In or near an area of restricted visibility, whether by day or night, the signals prescribed in this rule shall be used as follows:

(1) A power-driven vessel making way through the water shall sound at intervals of not more than two minutes one prolonged blast.

(2) A power-driven vessel underway but stopped and making no way through the water shall sound at intervals of not more than two minutes two prolonged blasts in succession with an interval of about two seconds between them.

(3) A vessel not under command; a vessel restricted in its ability to maneuver, whether underway or at anchor; a sailing vessel; a vessel engaged in fishing, whether underway or at anchor; and a vessel engaged in towing or pushing another vessel shall, instead of the signals prescribed in section (1) or (2) of this rule, sound at intervals of not more than two minutes, three blasts in succession; namely, one prolonged followed by two short blasts.

(4) A vessel towed or if more than one vessel is towed the last vessel of the tow, if manned, shall at intervals of not more than two minutes sound four blasts in succession; namely, one prolonged followed by three short blasts. When practicable, this signal shall be made immediately after the signal made by the towing vessel.

(5) When a pushing vessel and a vessel being pushed ahead are rigidly connected in a composite unit they shall be regarded as a power-driven vessel and shall give the signals prescribed in section (1) or (2) of this rule.

(6) A vessel at anchor shall at intervals of not more than one minute ring the bell rapidly for about five seconds. In a vessel of 100 meters or more in length the bell shall be sounded in the forepart of the vessel and immediately after the ringing of the bell the gong shall be sounded rapidly for about five seconds in the after part of the vessel. A vessel at anchor may in addition sound three blasts in succession; namely, one short, one prolonged and one short blast, to give warning of its position and of the possibility of collision to an approaching vessel.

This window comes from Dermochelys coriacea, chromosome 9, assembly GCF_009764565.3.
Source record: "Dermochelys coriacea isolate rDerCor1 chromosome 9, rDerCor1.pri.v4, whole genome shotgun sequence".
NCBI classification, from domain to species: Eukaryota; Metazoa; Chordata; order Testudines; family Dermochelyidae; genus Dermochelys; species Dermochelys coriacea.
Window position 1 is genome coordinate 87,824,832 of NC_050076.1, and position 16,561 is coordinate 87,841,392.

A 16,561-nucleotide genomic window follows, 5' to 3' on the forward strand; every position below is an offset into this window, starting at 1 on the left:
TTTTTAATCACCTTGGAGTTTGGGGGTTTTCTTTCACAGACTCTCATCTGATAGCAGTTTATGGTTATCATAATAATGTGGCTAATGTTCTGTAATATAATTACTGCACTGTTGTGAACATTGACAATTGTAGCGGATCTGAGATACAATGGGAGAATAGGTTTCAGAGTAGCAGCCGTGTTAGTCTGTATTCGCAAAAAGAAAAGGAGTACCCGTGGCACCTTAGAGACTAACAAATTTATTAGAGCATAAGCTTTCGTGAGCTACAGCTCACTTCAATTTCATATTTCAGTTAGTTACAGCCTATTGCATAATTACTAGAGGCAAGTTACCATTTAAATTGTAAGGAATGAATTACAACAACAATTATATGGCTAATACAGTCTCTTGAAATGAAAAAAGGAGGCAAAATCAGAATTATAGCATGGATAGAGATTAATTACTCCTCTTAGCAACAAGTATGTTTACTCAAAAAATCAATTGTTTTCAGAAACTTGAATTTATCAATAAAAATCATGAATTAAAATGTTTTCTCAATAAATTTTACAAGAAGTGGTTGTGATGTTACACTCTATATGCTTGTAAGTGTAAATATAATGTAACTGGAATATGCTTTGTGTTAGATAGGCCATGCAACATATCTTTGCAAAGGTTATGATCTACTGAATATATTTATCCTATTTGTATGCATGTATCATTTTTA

(7) A vessel aground shall give the bell signal and if required the gong signal prescribed in section (6) of this rule and shall, in addition, give three separate and distinct strokes on the bell immediately before and after the rapid ringing of the bell. A vessel aground may in addition sound an appropriate whistle signal.

(8) A vessel of less than 12 meters in length shall not be obliged to give the above-mentioned signals but, if it does not, shall make some other efficient sound signals at intervals of not more than two minutes.

(9) A pilot vessel when engaged on pilotage duty may in addition to the signals prescribed in section (1), (2) or (6) of this rule sound an identity signal consisting of four short blasts.

(10) The following vessels shall not be required to sound signals as prescribed in section (6) of this rule when anchored in a special anchorage area designated by the United States Secretary of Transportation:

(a) A vessel of less than 20 meters in length; and

(b) A barge, canal boat, scow, or other nondescript craft.

Stat. Auth: ORS 830
Stats. Implemented: ORS 830.230
Hist.: MB 15-1983, f. 11-29-83, ef. 12-1-83; Renumbered from 250-013-0015, OSMB 5-2015, f. 6-26-15, cert. ef. 7-1-15

250-011-0230

Signals to Attract Attention

If necessary to attract the attention of another vessel, any vessel may make light or sound signals that cannot be mistaken for any signal authorized elsewhere in this division, or may direct the beam of its searchlight in the direction of the danger, in such a way as not to embarrass any vessel.

Stat. Auth: ORS 830
Stats. Implemented: ORS 830.225, ORS 830.230 & ORS 830.250
Hist.: MB 15-1983, f. 11-29-83, ef. 12-1-83; Renumbered from 250-013-0020, OSMB 5-2015, f. 6-26-15, cert. ef. 7-1-15

The official copy of an Oregon Administrative Rule is contained in the Administrative Order filed at the Archives Division, 800 Summer St. NE, Salem, Oregon 97310. Any discrepancies with the published version are satisfied in favor of the Administrative Order. The Oregon Administrative Rules and the Oregon Bulletin are copyrighted by the Oregon Secretary of State. Terms and Conditions of Use

Oregon State Archives • 800 Summer St. NE • Salem, OR 97310